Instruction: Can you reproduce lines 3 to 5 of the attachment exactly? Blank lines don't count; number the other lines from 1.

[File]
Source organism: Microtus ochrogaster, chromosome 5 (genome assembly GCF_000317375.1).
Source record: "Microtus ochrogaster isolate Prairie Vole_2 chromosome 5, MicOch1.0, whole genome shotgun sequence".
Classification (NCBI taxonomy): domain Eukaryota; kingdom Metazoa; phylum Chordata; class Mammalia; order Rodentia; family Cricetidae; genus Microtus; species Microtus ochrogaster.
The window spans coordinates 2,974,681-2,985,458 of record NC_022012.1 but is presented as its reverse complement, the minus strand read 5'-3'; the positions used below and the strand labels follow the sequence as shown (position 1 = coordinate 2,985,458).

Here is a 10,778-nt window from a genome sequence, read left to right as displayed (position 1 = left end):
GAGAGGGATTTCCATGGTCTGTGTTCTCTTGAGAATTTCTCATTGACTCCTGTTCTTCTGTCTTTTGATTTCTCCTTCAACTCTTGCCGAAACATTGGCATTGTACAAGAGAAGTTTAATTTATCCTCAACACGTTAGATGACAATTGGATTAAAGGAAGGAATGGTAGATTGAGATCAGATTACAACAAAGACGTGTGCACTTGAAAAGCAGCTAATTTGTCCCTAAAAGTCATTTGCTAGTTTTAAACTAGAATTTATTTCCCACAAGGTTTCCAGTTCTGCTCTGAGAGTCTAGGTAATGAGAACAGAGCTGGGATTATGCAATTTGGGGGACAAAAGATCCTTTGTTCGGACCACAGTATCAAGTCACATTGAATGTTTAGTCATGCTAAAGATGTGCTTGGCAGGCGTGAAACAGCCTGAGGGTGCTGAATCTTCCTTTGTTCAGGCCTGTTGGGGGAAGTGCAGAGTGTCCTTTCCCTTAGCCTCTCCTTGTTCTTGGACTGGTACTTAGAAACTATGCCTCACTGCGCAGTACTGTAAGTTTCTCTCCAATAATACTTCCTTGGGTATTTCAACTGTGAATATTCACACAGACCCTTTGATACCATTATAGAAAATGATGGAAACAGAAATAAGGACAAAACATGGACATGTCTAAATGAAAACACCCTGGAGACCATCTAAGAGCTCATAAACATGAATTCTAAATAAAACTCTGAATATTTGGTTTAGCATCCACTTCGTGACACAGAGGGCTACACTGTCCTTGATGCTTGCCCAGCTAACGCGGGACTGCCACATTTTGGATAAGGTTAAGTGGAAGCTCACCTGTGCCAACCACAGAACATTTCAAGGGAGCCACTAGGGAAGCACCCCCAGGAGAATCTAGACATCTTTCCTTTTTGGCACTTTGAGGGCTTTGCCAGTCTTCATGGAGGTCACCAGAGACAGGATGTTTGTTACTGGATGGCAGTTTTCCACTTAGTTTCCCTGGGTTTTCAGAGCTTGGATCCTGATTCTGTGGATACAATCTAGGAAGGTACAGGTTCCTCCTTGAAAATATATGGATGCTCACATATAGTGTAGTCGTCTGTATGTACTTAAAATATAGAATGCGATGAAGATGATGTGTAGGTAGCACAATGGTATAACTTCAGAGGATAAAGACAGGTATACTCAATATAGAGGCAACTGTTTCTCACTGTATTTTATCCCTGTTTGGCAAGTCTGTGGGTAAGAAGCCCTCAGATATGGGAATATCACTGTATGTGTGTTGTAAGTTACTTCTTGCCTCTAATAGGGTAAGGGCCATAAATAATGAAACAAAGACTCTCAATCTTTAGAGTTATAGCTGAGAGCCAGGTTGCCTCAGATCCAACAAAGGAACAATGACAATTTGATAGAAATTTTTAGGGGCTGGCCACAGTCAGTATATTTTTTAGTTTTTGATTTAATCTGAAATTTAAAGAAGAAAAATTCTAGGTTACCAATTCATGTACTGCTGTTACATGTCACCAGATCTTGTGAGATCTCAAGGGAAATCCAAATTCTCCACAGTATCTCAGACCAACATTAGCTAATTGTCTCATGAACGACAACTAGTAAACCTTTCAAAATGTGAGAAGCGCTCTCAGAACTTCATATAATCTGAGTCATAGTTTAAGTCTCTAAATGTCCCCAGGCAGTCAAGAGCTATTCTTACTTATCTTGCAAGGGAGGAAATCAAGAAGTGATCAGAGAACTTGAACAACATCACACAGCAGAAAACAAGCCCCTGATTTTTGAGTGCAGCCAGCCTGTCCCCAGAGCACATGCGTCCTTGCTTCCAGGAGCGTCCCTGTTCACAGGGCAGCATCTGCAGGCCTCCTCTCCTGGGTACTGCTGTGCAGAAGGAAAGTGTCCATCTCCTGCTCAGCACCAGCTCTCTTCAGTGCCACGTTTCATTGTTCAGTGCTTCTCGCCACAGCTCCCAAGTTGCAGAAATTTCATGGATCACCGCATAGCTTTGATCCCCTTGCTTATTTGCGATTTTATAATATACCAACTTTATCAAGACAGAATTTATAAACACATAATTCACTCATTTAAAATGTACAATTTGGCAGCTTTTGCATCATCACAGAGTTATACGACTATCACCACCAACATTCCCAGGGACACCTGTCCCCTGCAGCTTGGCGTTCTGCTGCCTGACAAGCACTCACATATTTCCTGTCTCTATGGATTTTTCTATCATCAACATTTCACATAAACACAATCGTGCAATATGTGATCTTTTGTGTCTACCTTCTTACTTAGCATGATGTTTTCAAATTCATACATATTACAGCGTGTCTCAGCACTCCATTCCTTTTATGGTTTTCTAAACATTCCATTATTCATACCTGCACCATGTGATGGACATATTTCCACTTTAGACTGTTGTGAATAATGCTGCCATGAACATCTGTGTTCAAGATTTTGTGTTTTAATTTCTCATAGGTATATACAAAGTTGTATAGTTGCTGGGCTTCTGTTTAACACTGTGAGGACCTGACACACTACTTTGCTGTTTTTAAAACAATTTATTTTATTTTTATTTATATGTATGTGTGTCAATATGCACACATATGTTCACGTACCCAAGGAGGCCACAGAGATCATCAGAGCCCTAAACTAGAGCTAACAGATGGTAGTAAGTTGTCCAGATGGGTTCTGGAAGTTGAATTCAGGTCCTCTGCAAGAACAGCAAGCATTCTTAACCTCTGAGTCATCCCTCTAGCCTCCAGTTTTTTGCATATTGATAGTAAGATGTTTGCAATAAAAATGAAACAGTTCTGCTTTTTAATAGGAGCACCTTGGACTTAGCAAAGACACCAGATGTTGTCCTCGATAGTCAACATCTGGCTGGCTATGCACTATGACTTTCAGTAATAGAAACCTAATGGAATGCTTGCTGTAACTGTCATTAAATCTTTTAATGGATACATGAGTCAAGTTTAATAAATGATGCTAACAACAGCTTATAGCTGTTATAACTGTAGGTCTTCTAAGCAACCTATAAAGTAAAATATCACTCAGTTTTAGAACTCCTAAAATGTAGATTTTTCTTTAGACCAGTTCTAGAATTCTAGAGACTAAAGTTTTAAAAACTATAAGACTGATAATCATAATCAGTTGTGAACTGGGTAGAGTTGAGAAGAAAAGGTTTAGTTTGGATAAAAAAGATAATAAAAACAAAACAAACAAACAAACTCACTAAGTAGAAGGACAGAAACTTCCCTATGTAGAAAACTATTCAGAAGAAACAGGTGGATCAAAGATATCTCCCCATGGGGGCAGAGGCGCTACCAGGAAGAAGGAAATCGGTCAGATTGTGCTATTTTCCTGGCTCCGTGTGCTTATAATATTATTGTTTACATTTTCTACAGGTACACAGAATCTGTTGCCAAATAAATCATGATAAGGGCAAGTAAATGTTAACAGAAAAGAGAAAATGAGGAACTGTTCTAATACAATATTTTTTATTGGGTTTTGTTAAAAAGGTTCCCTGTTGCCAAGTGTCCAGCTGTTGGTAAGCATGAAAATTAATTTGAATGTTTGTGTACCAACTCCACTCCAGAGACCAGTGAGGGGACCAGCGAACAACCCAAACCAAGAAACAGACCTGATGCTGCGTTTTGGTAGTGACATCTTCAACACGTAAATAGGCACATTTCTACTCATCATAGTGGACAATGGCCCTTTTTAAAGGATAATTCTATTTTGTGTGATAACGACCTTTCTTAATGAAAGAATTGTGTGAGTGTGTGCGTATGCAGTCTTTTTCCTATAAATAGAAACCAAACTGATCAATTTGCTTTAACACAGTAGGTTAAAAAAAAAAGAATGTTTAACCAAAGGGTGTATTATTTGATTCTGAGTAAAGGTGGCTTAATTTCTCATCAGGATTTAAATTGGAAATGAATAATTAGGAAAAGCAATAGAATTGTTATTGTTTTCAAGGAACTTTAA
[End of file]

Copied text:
Classification (NCBI taxonomy): domain Eukaryota; kingdom Metazoa; phylum Chordata; class Mammalia; order Rodentia; family Cricetidae; genus Microtus; species Microtus ochrogaster.
The window spans coordinates 2,974,681-2,985,458 of record NC_022012.1 but is presented as its reverse complement, the minus strand read 5'-3'; the positions used below and the strand labels follow the sequence as shown (position 1 = coordinate 2,985,458).

Here is a 10,778-nt window from a genome sequence, read left to right as displayed (position 1 = left end):